upper base section are concealed from View and externally projecting bolts are avoided,

whereby the engine is not only improved in appearance but cleaning of the same is also more convenient.

By this means the fastenings which connect the cylinder sections with the Furthermore, by connecting the lower ends of the water j ackets d rectly with the upper base section these jac ets serve as a tie between the upper and lower ends of the cylinder and aid in materially strength ening the latter.

From the foregoing it will be clearly aphave heretofore been used so ely, foricooling purposes are now. also utilized to double the tie between the ends cf the cylinders and 130 whole, and by concealing within the base the fastenings which connect the upper base section with the lower base section and cylinder section, a smooth and finished external ap pearance of the engine body is produced.

N 0 claim is made in the present case for the means whereby the upper base section is secured to the lower base section and to the-cylinder, these features forming the subject of a separate application for patent which was filed October 29,1915, Serial No. a 58,577.

If desired the lower base section may be dispensed with in which case the upper section alone serves as the body and rests at its lower edges on a suitable support.

I claim as my invention:

1. A body for gas engines comprising a lower base section, and an upper base section having two longitudinal walls, the lower edges of which are secured to the lower base section and also having supports which are provided with crank shaft bearngs and which diverge on their under-sides from said bearings downwardly to the edges of said upper base section, the joint between said upper and lower base sections being arranged below the axes of said crank shaft bearings.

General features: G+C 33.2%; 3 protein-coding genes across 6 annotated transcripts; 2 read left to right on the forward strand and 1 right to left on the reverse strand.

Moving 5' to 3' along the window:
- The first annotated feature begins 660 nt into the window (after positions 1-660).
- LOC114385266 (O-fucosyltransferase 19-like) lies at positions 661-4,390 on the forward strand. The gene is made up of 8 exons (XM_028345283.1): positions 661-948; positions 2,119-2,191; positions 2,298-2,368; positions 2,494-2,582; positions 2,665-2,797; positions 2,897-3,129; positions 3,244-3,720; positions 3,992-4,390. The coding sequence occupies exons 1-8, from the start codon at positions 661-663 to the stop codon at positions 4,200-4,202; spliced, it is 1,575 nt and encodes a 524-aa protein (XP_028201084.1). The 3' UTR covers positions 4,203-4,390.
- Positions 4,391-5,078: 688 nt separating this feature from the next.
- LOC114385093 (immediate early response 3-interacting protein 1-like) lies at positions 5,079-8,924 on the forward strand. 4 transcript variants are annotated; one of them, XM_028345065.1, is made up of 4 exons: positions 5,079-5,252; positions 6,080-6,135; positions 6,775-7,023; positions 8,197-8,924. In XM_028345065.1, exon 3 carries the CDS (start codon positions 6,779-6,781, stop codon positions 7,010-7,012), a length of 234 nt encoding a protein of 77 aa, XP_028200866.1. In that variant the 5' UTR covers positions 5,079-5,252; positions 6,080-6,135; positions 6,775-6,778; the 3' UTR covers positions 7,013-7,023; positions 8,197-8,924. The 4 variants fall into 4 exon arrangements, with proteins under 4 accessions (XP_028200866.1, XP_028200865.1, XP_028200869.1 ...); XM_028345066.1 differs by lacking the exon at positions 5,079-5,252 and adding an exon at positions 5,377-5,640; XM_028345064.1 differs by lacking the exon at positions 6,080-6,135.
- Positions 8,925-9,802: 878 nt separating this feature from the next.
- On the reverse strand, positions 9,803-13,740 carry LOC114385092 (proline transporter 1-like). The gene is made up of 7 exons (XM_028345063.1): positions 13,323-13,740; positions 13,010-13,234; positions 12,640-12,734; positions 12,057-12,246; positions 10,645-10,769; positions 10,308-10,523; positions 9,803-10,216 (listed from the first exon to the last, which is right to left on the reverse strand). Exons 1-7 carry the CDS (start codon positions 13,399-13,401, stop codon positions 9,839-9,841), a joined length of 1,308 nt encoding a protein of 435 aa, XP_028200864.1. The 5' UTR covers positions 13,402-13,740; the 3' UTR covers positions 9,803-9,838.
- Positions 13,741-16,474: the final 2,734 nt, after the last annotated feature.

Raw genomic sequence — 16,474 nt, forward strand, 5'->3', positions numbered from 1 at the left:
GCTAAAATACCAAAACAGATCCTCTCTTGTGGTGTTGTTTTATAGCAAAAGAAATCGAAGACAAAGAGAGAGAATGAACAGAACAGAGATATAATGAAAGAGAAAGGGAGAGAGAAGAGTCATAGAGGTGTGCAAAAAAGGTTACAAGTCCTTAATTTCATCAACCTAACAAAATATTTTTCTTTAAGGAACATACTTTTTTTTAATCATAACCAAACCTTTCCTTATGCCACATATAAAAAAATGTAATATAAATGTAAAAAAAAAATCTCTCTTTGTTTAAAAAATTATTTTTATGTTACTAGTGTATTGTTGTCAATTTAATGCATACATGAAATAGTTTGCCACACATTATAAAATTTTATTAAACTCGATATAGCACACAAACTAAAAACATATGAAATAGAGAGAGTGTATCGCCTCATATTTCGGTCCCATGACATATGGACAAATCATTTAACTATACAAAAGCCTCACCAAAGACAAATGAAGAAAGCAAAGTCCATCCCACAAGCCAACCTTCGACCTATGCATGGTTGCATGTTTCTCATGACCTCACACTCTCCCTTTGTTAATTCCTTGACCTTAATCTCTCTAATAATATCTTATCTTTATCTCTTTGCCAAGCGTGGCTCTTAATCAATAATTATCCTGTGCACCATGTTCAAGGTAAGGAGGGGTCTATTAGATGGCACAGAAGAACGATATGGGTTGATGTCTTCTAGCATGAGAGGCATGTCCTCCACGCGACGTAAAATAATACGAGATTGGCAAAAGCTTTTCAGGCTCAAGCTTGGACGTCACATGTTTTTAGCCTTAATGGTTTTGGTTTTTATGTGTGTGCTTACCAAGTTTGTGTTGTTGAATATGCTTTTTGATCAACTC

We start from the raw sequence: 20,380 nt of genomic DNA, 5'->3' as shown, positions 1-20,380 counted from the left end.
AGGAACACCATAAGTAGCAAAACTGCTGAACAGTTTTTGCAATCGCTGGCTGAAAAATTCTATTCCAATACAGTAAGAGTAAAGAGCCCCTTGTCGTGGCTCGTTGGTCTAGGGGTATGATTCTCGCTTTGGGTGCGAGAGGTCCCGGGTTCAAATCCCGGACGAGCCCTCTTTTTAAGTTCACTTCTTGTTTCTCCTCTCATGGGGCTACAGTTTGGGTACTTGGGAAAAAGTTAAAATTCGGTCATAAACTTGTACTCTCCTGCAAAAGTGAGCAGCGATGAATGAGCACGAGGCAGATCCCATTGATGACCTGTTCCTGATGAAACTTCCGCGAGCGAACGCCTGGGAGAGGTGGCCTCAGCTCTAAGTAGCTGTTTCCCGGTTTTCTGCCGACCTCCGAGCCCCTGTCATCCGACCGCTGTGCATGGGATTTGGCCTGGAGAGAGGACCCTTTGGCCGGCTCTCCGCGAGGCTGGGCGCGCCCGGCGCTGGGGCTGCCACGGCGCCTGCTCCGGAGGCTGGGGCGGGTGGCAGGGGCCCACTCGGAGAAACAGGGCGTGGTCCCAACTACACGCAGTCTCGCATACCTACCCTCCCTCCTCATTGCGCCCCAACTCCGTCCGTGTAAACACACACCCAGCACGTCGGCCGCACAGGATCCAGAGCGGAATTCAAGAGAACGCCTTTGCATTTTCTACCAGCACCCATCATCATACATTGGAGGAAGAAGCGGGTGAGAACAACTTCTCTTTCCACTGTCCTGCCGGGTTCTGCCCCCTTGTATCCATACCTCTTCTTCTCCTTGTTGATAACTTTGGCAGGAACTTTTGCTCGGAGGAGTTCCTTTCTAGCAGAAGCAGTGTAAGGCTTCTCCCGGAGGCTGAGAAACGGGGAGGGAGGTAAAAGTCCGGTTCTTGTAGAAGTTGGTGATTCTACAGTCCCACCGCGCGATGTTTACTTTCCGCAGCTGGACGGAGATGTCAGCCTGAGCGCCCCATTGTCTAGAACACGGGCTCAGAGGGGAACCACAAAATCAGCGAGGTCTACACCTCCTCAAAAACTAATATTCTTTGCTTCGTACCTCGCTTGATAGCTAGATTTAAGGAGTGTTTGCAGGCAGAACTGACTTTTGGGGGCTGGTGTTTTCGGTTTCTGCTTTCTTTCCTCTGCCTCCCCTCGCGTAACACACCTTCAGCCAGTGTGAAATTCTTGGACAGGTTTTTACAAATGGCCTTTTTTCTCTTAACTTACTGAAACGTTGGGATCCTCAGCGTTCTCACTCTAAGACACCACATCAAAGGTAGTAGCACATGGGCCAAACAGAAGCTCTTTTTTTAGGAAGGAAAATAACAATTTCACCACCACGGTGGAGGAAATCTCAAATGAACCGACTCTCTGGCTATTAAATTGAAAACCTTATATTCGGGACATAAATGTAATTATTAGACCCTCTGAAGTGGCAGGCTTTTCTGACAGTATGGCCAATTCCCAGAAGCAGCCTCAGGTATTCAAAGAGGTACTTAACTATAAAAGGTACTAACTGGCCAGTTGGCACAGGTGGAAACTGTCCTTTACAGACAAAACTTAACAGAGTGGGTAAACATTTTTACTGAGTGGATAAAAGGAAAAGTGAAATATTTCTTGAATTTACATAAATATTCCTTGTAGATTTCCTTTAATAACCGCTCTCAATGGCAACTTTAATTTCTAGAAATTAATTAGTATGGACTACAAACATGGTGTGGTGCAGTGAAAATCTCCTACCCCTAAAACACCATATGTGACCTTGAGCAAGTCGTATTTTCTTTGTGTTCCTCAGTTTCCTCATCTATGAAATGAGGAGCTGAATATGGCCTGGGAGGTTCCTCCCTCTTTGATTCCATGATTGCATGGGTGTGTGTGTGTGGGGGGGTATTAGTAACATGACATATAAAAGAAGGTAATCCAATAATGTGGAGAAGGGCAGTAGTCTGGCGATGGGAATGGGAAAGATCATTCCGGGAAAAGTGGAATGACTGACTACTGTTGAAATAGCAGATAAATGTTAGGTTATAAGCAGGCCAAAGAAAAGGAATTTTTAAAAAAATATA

2 A crank case, comprising a body portion including sides and webs adjacent the opposite ends of said sides extendingsub stantially the entire height of said sides and having segmental crank; shait bearings formed in their bottom faces, said bottom faces slanting downwardly from said bearings to said sides.

Witness my hand this 24th day of February, 1915.

ALBERT B. SHULTZ. Witnesses:

Trrno. L. PoPP, ARMr} Harms.

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Clasificación de EE.UU.384/432, 123/195.00R, 123/58.1, 92/147
Clasificación internacionalF02F1/16
Clasificación cooperativaF02F1/16
Clasificación europeaF02F1/16